Why You Should Reject the “Rejection Improves Impact” Meme


Over the last two weeks, a meme has been making the rounds in the scientific twittersphere that goes something like “Rejection of a scientific manuscript improves its eventual impact”.  This idea is based a recent analysis of patterns of manuscript submission reported in Science by Calcagno et al., which has been actively touted in the scientific press and seems to have touched a nerve with many scientists.

Nature News reported on this article on the first day of its publication (11 Oct 2012), with the statement that “papers published after having first been rejected elsewhere receive significantly more citations on average than ones accepted on first submission” (emphasis mine). The Scientist led its piece on the same day entitled “The Benefits of Rejection” with the claim that “Chances are, if a researcher resubmits her work to another journal, it will be cited more often”. Science Insider led the next day with the claim that “Rejection before publication is rare, and for those who are forced to revise and resubmit, the process will boost your citation record”. Influential science media figure Ed Yong tweeted “What doesn’t kill you makes you stronger – papers get more citations if they were initially rejected”. The message from the scientific media is clear: submitting your papers to selective journals and having them rejected is ultimately worth it, since you’ll get more citations when they are published somewhere lower down the scientific publishing food chain.

I will take on faith that the primary result of Calcagno et al. that underlies this meme is sound, since it has been vetted by the highest standard of editorial and peer review at Science magazine. However, I do note that it not possible to independently verify this result since the raw data for this analysis was not made available at the time of publication (contravening Science’s “Making Data Maximally Available Policy“), and has not been made available even after being queried. What I want to explore here is why this meme is so uncritically being propagated in the scientific press and twittersphere.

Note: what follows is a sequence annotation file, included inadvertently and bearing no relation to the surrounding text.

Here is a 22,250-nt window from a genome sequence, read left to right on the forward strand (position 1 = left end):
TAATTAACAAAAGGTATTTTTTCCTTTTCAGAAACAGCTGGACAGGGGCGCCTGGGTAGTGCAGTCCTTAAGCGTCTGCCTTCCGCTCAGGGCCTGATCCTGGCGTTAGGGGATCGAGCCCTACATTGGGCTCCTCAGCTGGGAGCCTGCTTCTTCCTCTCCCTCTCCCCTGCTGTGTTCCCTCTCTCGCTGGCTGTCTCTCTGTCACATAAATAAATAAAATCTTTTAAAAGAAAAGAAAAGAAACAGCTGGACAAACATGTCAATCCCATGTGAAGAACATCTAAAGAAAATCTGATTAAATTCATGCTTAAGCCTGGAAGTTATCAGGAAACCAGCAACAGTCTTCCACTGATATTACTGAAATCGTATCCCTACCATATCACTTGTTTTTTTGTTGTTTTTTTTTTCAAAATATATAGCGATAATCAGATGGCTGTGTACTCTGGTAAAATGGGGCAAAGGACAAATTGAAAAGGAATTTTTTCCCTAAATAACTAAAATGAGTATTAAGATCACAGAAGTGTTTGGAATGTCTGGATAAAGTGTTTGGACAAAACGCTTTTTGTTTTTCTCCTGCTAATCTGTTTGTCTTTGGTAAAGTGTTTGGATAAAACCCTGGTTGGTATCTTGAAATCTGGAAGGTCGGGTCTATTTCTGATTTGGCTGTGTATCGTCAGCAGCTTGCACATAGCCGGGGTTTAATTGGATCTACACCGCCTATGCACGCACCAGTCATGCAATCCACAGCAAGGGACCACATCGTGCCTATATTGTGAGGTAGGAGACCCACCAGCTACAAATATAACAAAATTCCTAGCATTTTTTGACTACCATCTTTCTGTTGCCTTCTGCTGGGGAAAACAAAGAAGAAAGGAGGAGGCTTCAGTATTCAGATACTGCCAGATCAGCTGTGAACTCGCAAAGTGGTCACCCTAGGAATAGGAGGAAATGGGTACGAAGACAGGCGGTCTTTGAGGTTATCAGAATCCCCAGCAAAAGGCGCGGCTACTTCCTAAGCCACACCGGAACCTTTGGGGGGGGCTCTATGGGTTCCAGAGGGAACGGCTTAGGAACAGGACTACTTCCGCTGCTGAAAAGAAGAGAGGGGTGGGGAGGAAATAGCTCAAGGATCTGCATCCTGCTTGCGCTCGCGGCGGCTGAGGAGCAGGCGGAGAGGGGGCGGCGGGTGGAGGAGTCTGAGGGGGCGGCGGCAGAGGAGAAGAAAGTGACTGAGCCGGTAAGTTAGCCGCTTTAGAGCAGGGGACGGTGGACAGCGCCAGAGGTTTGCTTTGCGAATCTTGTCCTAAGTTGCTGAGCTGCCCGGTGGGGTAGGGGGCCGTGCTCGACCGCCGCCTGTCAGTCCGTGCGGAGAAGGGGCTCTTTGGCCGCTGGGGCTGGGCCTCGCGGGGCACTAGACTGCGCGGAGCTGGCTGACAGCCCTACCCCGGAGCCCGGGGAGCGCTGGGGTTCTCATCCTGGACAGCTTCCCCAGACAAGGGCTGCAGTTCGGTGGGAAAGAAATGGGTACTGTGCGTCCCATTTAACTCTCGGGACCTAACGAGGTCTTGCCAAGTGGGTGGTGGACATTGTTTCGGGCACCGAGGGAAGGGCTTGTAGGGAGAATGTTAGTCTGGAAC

As succinctly noted by Joe Pickrell, anyone who takes even a cursory look at the basis for this claim would see that it is at best a weak effect*, and is clearly being overblown by the media and scientists alike.

Taken at face value, the way I read this graph is that papers that are rejected then published elsewhere have a median value of ~0.95 citations, whereas papers that are accepted at the first journal they are submitted to have a median value of ~0.90 citations. Although not explicitly stated in the figure legend or in the main text, I assume these results are on a natural log scale since, based on the font and layout, this plot was most likely made in R and the natural scale is the default in R (also, the authors refer the natural scale in a different figure earlier in the text). Thus, the median number of citations per article that rejection may provide an author is on the order of ~0.1.  Even if this result is on the log10 scale, this difference translates to a boost of less than one citation.  While statistically significant, this can hardly be described as a “significant increase” in citation. Still excited?